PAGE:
Product(s) used in this publication: PepSpots™ Peptides on Cellulose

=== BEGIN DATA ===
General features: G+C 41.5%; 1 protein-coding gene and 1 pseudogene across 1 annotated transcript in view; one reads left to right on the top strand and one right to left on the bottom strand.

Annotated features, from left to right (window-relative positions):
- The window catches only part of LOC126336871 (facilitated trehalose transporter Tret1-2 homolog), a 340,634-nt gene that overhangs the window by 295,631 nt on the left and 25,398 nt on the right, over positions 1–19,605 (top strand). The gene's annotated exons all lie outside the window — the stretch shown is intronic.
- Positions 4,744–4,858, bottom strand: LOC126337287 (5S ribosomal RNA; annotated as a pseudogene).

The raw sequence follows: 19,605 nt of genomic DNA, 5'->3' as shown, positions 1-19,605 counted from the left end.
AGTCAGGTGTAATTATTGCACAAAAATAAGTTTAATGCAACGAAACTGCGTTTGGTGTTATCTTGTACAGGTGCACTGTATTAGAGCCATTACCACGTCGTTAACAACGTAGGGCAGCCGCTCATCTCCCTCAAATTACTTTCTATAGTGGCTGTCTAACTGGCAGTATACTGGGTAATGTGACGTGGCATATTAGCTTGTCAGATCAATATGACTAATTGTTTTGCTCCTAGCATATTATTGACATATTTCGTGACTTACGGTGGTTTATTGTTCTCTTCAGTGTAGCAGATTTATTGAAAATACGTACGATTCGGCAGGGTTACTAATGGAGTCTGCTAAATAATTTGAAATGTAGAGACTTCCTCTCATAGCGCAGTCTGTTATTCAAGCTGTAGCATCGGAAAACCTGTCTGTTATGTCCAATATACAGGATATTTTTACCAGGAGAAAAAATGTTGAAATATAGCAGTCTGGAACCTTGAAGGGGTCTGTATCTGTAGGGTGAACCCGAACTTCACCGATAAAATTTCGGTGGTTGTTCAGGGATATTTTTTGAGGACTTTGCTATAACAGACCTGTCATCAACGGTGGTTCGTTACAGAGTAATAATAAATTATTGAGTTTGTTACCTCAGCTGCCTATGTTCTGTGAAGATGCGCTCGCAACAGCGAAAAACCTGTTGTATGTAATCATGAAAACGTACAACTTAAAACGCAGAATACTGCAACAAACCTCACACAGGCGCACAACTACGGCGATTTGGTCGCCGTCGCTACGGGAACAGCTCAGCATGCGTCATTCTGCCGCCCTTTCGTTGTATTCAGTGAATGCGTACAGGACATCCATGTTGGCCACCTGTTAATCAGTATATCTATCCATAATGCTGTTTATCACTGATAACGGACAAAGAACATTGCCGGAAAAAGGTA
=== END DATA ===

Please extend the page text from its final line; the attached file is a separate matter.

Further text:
Protein folding is a prominent chaperone function of the Hsp70 system. Refolding of an unfolded protein is efficiently mediated by the Hsc70 system with either type 1 DnaJ protein, DjA1 or DjA2, and a nucleotide exchange factor. A surface plasmon resonance technique was applied to investigate substrate recognition by the Hsc70 system and demonstrated that multiple Hsc70 proteins and a dimer of DjA1 initially bind independently to an unfolded protein. The association rate of the Hsc70 was faster than that of DjA1 under folding-compatible conditions. The Hsc70 binding involved a conformational change, whereas the DjA1 binding was bivalent and substoichiometric. Consistently, we found that the bound (14)C-labeled Hsc70 to the unfolded protein became more resistant to tryptic digestion. The gel filtration and cross-linking experiments revealed the predominant presence of the DjA1 dimer. Furthermore, the Hsc70 and DjA1 bound to distinct sets of peptide array sequences. All of these findings argue against the generality of the widely proposed hypothesis that the DnaJ-bound substrate is targeted and transferred to Hsp70. Instead, these results suggest the importance of the bivalent binding of DjA1 dimer that limits unfavorable transitions of substrate conformations in protein folding.